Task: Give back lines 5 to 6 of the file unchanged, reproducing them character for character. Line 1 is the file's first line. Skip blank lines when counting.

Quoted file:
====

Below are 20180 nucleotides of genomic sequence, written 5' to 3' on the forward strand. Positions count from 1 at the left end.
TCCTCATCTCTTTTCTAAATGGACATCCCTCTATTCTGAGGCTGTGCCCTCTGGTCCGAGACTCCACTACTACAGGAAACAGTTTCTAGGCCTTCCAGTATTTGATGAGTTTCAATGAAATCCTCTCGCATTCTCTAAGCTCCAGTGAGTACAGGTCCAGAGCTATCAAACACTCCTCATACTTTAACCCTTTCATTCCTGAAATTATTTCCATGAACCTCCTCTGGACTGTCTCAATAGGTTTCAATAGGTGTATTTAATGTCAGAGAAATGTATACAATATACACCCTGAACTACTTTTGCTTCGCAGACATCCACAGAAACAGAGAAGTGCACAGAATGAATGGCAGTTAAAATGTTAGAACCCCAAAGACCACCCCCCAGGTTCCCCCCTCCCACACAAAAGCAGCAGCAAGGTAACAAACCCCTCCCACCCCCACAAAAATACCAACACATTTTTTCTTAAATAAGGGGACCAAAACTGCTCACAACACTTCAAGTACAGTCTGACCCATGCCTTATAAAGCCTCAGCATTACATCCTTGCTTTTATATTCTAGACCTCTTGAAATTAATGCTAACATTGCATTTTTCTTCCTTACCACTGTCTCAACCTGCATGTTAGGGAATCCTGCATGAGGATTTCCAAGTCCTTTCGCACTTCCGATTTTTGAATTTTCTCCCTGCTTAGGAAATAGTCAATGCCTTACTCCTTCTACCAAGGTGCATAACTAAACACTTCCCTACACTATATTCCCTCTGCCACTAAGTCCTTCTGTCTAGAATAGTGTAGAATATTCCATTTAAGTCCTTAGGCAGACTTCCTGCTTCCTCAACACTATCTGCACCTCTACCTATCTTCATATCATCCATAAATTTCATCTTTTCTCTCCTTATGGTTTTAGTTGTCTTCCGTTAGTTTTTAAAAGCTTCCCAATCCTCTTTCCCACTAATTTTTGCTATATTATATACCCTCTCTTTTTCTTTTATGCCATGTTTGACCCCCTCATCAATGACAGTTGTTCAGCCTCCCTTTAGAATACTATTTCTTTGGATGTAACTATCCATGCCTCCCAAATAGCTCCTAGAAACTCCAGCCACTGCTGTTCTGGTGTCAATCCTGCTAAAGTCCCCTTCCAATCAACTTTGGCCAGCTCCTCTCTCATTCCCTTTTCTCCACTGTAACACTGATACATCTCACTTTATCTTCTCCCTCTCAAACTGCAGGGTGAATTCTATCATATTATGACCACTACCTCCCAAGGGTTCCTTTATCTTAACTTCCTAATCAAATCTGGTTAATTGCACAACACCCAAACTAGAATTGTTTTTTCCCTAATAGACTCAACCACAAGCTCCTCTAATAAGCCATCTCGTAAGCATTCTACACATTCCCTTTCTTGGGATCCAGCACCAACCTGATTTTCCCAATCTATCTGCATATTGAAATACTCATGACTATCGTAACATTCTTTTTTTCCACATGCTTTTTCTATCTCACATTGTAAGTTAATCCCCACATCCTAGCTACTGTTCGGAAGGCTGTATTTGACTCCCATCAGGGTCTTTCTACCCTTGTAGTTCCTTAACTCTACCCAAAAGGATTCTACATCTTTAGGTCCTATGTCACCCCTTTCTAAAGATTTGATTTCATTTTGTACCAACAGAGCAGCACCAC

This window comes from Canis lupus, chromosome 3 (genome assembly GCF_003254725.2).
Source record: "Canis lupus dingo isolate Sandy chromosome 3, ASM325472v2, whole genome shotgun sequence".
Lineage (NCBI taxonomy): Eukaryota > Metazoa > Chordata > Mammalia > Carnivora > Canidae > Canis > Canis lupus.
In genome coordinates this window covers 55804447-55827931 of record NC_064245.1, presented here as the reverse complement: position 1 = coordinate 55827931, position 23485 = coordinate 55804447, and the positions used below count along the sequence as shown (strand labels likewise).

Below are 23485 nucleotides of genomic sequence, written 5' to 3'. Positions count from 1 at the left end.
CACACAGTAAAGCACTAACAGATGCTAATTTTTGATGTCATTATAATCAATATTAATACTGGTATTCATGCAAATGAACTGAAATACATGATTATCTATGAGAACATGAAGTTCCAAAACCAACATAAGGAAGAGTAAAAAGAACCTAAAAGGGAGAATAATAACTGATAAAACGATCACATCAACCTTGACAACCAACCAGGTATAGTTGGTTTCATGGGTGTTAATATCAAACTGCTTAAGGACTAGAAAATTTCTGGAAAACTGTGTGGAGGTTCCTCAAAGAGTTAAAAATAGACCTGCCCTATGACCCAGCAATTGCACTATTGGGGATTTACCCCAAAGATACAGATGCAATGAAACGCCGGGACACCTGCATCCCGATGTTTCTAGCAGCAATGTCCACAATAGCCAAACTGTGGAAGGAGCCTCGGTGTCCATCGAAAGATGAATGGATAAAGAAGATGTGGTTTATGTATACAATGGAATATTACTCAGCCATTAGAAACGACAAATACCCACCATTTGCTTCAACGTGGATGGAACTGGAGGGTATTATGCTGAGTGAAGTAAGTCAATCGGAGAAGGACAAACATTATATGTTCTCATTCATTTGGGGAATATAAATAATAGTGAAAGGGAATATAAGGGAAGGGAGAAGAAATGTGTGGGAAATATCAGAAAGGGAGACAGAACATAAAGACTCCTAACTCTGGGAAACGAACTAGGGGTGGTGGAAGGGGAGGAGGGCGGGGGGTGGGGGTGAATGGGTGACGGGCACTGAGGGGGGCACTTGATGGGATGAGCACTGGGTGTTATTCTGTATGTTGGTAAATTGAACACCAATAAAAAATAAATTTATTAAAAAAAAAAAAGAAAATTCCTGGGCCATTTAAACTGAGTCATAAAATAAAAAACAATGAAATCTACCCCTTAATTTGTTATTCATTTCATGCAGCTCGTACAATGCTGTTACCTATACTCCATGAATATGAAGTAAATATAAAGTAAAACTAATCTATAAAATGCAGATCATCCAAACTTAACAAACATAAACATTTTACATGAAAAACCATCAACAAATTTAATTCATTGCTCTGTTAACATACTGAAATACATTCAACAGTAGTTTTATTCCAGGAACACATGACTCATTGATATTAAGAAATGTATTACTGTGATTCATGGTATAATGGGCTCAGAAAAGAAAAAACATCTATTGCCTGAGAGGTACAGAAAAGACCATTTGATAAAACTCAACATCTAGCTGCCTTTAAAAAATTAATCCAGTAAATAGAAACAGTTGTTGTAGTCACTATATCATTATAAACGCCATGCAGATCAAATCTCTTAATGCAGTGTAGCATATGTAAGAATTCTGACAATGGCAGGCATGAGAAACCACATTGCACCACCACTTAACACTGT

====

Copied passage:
Lineage (NCBI taxonomy): Eukaryota > Metazoa > Chordata > Mammalia > Carnivora > Canidae > Canis > Canis lupus.
In genome coordinates this window covers 55804447-55827931 of record NC_064245.1, presented here as the reverse complement: position 1 = coordinate 55827931, position 23485 = coordinate 55804447, and the positions used below count along the sequence as shown (strand labels likewise).